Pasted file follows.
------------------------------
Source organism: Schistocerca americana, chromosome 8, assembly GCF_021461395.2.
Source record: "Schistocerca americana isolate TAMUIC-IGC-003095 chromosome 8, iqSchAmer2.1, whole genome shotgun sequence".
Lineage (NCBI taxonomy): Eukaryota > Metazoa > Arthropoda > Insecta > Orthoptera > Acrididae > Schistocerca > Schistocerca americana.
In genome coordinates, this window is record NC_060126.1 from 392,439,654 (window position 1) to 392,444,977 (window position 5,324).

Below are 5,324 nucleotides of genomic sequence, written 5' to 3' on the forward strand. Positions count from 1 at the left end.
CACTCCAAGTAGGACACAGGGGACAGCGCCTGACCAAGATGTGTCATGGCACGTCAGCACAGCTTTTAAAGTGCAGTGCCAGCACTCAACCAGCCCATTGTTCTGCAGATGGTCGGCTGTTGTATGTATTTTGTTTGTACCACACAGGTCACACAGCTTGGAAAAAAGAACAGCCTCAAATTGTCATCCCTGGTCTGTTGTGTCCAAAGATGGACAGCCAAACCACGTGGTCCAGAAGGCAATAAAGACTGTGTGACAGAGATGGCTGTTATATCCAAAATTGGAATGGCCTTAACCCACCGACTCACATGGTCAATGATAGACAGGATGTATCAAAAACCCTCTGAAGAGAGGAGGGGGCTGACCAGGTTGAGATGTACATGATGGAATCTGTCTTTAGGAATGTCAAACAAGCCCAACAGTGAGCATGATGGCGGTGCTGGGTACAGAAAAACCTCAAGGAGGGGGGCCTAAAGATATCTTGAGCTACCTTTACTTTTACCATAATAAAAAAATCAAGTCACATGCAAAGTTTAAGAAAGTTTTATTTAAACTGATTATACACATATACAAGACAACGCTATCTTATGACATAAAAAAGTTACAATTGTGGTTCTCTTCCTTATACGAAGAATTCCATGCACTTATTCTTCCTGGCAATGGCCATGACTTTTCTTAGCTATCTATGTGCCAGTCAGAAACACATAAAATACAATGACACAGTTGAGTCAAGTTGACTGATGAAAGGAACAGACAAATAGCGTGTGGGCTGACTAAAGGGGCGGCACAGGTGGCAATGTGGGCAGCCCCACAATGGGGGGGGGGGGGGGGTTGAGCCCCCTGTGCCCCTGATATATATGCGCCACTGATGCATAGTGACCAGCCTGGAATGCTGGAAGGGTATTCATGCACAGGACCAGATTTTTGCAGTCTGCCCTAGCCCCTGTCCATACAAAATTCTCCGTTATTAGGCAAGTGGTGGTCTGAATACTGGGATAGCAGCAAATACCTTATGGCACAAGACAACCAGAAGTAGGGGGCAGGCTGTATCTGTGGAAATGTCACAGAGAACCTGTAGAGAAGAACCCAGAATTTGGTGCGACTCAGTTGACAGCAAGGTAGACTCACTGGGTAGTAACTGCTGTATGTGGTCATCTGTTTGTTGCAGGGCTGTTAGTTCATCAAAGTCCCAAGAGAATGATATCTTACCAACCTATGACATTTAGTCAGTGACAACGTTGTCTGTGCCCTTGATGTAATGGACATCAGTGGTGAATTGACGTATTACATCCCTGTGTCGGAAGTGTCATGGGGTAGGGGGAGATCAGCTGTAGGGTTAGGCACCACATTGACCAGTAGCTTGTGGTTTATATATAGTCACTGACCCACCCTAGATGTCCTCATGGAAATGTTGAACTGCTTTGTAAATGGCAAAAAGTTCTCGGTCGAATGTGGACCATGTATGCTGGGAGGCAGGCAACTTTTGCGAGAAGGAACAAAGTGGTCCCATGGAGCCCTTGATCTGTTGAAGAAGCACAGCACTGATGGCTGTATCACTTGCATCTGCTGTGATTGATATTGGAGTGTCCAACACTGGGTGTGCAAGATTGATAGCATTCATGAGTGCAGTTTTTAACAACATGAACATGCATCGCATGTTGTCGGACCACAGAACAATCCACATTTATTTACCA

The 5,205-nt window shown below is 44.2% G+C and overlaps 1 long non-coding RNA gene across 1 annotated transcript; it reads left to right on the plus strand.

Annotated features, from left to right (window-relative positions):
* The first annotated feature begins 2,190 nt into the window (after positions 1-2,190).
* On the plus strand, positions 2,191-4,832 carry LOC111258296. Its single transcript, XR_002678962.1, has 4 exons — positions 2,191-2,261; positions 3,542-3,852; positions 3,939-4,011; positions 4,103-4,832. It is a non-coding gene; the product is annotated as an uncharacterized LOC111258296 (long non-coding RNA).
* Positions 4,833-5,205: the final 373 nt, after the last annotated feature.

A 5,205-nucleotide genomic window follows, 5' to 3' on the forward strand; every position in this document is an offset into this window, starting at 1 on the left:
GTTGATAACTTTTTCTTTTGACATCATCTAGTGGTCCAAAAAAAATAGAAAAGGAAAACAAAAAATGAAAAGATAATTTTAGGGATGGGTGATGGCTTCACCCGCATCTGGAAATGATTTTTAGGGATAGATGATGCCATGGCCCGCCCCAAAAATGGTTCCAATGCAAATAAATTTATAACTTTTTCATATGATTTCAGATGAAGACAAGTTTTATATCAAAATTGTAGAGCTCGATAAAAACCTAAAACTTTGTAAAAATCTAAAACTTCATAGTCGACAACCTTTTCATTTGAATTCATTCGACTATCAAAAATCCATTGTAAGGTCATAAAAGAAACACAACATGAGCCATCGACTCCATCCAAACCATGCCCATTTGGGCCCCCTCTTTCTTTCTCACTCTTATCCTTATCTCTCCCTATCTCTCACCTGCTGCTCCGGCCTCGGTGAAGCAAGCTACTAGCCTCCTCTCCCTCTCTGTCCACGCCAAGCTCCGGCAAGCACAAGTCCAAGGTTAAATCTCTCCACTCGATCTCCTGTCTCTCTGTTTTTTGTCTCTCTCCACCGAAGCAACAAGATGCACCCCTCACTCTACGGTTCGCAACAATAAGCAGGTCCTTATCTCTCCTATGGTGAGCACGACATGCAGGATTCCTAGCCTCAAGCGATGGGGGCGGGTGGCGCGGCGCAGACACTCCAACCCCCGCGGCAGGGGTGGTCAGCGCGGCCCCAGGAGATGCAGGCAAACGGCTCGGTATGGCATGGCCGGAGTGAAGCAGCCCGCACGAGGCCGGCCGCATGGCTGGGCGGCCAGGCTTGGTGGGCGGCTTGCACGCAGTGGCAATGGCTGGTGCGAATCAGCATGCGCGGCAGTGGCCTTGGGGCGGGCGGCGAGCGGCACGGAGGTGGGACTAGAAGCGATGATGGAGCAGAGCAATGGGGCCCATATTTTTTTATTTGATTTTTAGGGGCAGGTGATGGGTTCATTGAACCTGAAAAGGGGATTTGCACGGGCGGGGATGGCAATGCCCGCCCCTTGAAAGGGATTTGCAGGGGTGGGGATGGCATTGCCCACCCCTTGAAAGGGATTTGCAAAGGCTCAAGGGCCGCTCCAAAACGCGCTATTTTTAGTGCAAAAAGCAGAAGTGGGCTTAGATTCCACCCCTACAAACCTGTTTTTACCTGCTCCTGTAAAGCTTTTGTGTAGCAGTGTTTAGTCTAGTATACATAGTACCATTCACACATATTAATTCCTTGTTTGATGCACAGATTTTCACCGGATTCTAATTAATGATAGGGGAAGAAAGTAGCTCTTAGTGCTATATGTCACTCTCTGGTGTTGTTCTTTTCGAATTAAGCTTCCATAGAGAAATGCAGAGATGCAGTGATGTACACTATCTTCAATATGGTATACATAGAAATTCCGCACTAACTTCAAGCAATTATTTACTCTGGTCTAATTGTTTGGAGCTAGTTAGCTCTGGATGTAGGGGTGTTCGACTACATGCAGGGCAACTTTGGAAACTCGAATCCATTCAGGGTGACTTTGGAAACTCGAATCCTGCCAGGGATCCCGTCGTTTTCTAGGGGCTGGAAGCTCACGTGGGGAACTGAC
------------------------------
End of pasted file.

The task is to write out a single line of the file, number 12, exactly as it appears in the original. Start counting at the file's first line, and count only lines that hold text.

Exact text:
A 5,205-nucleotide genomic window follows, 5' to 3' on the forward strand; every position in this document is an offset into this window, starting at 1 on the left: